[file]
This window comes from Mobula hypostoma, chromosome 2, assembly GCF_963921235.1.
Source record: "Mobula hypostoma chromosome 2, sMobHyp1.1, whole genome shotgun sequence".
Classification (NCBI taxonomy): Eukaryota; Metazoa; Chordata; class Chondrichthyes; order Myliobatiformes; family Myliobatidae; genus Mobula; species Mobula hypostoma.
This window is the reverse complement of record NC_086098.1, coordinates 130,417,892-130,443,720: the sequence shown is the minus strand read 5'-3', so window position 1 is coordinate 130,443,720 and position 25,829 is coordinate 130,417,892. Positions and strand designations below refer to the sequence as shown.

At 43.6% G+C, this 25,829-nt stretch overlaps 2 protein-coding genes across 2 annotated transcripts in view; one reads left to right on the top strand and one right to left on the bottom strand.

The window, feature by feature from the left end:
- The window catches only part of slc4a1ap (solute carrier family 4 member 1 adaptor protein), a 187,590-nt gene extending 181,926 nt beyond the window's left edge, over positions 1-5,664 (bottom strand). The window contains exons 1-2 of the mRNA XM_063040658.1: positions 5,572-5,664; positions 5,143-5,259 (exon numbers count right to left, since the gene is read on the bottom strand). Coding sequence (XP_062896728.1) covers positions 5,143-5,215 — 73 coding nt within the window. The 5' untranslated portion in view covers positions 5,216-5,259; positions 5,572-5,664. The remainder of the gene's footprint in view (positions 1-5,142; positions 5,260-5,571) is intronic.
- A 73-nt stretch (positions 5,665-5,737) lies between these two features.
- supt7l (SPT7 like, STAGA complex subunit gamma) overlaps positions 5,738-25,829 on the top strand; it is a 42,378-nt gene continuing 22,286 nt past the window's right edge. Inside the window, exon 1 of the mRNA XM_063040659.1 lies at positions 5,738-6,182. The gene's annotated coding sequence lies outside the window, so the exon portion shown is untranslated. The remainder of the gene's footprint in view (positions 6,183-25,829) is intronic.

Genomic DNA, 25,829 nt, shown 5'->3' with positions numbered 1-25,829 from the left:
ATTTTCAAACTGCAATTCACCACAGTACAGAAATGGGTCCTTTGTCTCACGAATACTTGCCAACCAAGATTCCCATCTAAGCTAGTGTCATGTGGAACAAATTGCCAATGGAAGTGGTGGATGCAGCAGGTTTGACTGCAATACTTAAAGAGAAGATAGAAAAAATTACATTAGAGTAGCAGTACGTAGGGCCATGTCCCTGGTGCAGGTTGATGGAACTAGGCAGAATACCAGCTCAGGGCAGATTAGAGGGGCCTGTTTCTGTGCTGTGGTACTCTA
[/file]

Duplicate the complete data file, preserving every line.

This window comes from Mobula hypostoma, chromosome 2, assembly GCF_963921235.1.
Source record: "Mobula hypostoma chromosome 2, sMobHyp1.1, whole genome shotgun sequence".
Classification (NCBI taxonomy): Eukaryota; Metazoa; Chordata; class Chondrichthyes; order Myliobatiformes; family Myliobatidae; genus Mobula; species Mobula hypostoma.
This window is the reverse complement of record NC_086098.1, coordinates 130,417,892-130,443,720: the sequence shown is the minus strand read 5'-3', so window position 1 is coordinate 130,443,720 and position 25,829 is coordinate 130,417,892. Positions and strand designations below refer to the sequence as shown.

At 43.6% G+C, this 25,829-nt stretch overlaps 2 protein-coding genes across 2 annotated transcripts in view; one reads left to right on the top strand and one right to left on the bottom strand.

The window, feature by feature from the left end:
- The window catches only part of slc4a1ap (solute carrier family 4 member 1 adaptor protein), a 187,590-nt gene extending 181,926 nt beyond the window's left edge, over positions 1-5,664 (bottom strand). The window contains exons 1-2 of the mRNA XM_063040658.1: positions 5,572-5,664; positions 5,143-5,259 (exon numbers count right to left, since the gene is read on the bottom strand). Coding sequence (XP_062896728.1) covers positions 5,143-5,215 — 73 coding nt within the window. The 5' untranslated portion in view covers positions 5,216-5,259; positions 5,572-5,664. The remainder of the gene's footprint in view (positions 1-5,142; positions 5,260-5,571) is intronic.
- A 73-nt stretch (positions 5,665-5,737) lies between these two features.
- supt7l (SPT7 like, STAGA complex subunit gamma) overlaps positions 5,738-25,829 on the top strand; it is a 42,378-nt gene continuing 22,286 nt past the window's right edge. Inside the window, exon 1 of the mRNA XM_063040659.1 lies at positions 5,738-6,182. The gene's annotated coding sequence lies outside the window, so the exon portion shown is untranslated. The remainder of the gene's footprint in view (positions 6,183-25,829) is intronic.

Genomic DNA, 25,829 nt, shown 5'->3' with positions numbered 1-25,829 from the left:
ATTTTCAAACTGCAATTCACCACAGTACAGAAATGGGTCCTTTGTCTCACGAATACTTGCCAACCAAGATTCCCATCTAAGCTAGTGTCATGTGGAACAAATTGCCAATGGAAGTGGTGGATGCAGCAGGTTTGACTGCAATACTTAAAGAGAAGATAGAAAAAATTACATTAGAGTAGCAGTACGTAGGGCCATGTCCCTGGTGCAGGTTGATGGAACTAGGCAGAATACCAGCTCAGGGCAGATTAGAGGGGCCTGTTTCTGTGCTGTGGTACTCTA